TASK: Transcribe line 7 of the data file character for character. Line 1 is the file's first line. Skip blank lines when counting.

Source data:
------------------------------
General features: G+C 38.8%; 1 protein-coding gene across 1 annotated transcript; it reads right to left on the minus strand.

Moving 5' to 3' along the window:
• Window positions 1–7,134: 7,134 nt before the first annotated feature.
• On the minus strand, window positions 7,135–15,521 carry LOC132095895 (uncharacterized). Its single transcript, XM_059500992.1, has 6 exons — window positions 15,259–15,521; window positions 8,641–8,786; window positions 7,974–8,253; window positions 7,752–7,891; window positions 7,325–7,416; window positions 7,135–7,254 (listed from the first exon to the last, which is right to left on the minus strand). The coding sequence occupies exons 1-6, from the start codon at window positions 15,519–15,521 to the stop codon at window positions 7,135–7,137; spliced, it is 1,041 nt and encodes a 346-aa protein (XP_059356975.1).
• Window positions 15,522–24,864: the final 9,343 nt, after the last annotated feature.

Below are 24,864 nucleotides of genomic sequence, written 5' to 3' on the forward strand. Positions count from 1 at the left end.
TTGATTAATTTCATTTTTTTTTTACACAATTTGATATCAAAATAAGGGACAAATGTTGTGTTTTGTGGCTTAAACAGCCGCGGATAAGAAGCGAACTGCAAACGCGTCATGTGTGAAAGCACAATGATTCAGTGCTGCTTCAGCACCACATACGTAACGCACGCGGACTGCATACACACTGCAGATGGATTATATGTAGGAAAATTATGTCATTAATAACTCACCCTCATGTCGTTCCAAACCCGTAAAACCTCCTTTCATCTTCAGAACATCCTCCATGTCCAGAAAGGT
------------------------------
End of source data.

TTGATTAATTTCATTTTTTTTTTACACAATTTGATATCAAAATAAGGGACAAATGTTGTGTTTTGTGGCTTAAACAGCCGCGGATAAGAAGCGAACTGCAAACGCGTCATGTGTGAAAGCACAATGATTCAGTGCTGCTTCAGCACCACATACGTAACGCACGCGGACTGCATACACACTGCAGATGGATTATATGTAGGAAAATTATGTCATTAATAACTCACCCTCATGTCGTTCCAAACCCGTAAAACCTCCTTTCATCTTCAGAACATCCTCCATGTCCAGAAAGGT